However, if you find that the KYC checks conducted by the third party are not compliant with the KYC requirements, then the CDD arrangement will be suspended from the time that your assessment reveals that the KCY checks are not being conducted correctly, and will only be resumed when you assess that they meet the standards required by the AML/CTF Rules.  If you continue to rely on a CDD arrangement when the KYC checks are not being properly conducted, then you may be liable for a breach of your obligation (as a reporting entity) to conduct KYC checks on clients, before you provide them with a designated service.

The changes also expand and clarify the third parties on whom you can rely to conduct KYC checks on your behalf.

Currently, where an AFSL holder arranges for the client to receive a designated service from another reporting entity (e.g. a bank), the second reporting entity can rely on the KYC checks conducted by the customer.  Also, if you are a member of a Designated Business Group, you can rely on the KYC checks conducted on your customer by another member of the Designated Business Group.

With the implementation of the changes to the AML/CTF Act, in addition to the above, reporting entities will also be able to rely on the KYC checks conducted by members of their corporate group or Designated Business Group who are located outside Australia.  However, you will need to have reasonable grounds to believe that it is appropriate to rely on the KYC checks conducted by the third party.

For example, you will need to ensure that your assessment of the ML/TF risk posed by the customer is the same level as the assessment made by the third party, and if not, ensure that appropriate KYC checks are conducted in accordance with your AML/CTF Program.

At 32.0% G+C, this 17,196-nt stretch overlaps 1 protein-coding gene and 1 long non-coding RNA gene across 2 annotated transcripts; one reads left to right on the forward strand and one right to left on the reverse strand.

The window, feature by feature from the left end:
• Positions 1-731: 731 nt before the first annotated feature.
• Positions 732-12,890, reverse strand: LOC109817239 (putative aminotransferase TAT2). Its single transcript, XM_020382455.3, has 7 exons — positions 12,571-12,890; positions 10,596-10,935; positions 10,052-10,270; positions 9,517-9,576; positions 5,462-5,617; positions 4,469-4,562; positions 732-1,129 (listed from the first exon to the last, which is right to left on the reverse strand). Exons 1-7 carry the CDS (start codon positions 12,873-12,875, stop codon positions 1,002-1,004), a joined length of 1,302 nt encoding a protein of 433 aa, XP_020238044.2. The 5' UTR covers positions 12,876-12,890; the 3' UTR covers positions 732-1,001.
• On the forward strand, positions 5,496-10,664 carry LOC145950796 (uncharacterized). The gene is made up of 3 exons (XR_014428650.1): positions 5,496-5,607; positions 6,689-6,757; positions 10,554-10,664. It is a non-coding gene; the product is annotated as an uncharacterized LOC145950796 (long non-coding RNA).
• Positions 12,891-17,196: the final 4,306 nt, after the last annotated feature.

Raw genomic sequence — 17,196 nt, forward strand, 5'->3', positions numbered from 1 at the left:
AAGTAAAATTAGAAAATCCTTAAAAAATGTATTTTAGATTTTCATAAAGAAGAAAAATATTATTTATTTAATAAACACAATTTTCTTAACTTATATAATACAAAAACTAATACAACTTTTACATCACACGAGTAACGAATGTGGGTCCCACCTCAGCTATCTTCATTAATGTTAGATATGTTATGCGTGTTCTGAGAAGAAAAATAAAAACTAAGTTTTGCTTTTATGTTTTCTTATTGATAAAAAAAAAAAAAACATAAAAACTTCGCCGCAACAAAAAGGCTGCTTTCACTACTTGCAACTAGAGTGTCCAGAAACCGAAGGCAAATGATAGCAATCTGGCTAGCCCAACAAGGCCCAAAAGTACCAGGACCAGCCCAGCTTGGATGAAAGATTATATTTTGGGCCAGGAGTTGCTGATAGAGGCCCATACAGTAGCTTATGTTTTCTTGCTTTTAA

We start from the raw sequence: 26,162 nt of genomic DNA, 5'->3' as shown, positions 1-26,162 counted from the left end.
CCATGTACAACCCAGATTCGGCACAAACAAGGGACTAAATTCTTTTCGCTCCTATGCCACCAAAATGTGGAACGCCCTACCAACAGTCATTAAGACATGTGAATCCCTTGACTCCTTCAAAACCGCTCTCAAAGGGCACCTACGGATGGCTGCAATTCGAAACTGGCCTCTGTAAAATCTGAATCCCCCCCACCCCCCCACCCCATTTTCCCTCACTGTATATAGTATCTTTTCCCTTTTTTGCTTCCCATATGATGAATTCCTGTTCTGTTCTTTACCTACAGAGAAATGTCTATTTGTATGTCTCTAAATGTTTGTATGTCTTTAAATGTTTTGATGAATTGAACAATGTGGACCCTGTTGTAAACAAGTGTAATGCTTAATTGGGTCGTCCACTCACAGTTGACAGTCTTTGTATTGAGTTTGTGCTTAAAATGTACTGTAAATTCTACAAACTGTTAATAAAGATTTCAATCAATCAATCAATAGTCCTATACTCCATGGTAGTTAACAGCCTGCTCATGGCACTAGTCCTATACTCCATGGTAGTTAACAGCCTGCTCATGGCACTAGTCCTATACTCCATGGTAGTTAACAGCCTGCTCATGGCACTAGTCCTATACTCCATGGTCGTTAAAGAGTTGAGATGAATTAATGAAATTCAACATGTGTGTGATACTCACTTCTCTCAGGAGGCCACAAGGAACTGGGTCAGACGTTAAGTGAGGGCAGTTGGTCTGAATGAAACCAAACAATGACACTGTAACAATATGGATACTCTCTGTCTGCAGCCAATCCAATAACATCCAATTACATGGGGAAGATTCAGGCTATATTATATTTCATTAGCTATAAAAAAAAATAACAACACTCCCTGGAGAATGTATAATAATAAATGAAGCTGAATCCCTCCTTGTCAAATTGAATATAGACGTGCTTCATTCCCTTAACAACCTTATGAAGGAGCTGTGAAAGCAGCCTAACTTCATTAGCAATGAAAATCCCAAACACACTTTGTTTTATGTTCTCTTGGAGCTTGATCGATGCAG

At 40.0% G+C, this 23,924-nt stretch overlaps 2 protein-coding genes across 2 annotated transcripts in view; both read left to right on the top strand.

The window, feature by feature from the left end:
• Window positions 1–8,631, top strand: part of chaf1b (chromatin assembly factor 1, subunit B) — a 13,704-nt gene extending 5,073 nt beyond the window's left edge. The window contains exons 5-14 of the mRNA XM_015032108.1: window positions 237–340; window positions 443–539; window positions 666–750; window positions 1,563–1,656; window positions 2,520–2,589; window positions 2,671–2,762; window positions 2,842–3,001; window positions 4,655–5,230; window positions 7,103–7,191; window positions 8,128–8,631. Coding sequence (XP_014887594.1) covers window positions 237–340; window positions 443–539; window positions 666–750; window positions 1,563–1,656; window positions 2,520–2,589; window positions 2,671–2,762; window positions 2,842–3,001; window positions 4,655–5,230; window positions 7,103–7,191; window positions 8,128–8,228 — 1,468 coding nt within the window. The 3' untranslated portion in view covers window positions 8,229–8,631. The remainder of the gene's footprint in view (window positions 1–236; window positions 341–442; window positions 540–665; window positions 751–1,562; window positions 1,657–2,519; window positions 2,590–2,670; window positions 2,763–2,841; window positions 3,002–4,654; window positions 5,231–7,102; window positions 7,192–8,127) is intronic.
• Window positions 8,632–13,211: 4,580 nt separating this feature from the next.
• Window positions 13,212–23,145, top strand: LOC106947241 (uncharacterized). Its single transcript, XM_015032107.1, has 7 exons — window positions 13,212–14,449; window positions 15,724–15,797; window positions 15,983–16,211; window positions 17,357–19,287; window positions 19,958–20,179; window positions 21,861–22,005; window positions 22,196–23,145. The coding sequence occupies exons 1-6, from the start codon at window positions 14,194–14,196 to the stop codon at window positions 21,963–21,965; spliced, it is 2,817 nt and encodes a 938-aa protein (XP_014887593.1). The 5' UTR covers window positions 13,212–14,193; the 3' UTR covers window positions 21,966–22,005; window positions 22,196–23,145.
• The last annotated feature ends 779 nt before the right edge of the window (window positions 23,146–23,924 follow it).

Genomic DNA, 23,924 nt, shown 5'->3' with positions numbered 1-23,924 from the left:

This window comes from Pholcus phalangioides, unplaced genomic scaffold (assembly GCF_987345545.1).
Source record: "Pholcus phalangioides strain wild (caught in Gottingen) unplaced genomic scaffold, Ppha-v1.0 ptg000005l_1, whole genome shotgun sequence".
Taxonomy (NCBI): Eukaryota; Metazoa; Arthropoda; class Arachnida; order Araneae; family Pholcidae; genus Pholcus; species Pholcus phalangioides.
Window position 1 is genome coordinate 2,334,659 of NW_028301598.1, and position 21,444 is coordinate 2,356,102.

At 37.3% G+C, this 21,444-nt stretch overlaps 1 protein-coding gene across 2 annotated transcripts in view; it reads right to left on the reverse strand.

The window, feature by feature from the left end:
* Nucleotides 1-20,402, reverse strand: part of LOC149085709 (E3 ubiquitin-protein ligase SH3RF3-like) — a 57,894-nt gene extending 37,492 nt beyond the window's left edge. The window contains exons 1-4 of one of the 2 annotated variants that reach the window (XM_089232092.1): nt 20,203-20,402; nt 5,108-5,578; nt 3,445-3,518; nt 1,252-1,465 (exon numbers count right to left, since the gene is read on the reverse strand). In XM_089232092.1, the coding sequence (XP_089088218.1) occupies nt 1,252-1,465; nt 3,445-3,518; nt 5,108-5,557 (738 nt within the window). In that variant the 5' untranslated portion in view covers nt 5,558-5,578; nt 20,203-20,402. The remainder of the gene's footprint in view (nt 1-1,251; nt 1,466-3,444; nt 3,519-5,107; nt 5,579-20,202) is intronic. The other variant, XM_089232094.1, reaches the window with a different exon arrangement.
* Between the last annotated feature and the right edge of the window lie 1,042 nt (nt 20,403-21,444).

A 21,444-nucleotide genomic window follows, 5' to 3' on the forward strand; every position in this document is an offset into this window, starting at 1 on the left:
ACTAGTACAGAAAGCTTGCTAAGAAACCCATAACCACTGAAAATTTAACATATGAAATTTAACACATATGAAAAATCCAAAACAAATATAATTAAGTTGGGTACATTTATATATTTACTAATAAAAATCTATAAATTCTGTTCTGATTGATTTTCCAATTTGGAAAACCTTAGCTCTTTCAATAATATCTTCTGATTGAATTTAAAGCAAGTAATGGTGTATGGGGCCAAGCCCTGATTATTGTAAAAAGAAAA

Importantly, notwithstanding the above changes, the legislation makes it clear if you, as the reporting entity, fail to enter into a compliant CDD arrangement, you remain ultimately responsible for failures by the third party in conducting the KYC checks as required by the AML/CTF regime.

How can you prepare for the changes?

You will need to consider your existing arrangements in relation to outsourcing KYC checks to agents, and implement appropriate policies and procedures which will comply with the above changes.

For example, if you decide to outsource KYC checks to a third party who is also a reporting entity (or is a member of your DBG or corporate group), ensure that you assess their compliance with the AML/CTF regime (e.g. ask for a copy of their AML/CTF Program, and/or a copy of their most recent AML/CTF independent review report) and then prepare a CDD arrangement agreement, which complies with the above requirements.

You will also need to document (in your AML/CTF Program), the policies and procedures you will implement to conduct the assessments of the third party’s compliance with their obligations.  Tailored training for agents and third parties could also be a way to manage compliance.

At Holley Nethercote Lawyers, we can assist you with complying with your AML/CTF obligations, by providing you with legal advice, assistance with amending your AML/CTF Program to incorporate any new procedures, as well as drafting compliance procedures which help you to oversee the performance of your third parties.

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Author: Naomi Fink (Special Counsel)

[1] The Australian AML/CTF legislation refers to the Anti-Money Laundering and Counter-Terrorism Financing Act 2006 (Cth)(the AML/CTF Act) and the Anti-Money Laundering and Counter- Terrorism Financing Rules Instrument 2007 (No.1) (the AML/CTF Rules).

[2] At a high level, an agency relationship between 2 parties is where one person (the principal) authorises another person (the agent) to create or affect the legal relationship between the principal and a third party. Usually, the extent of the agent’s authority to act on behalf of the principal is set out in an agency agreement. The laws of agency are comprehensive – please contact Holley Nethercote Lawyers if you require legal advice in relation to this issue.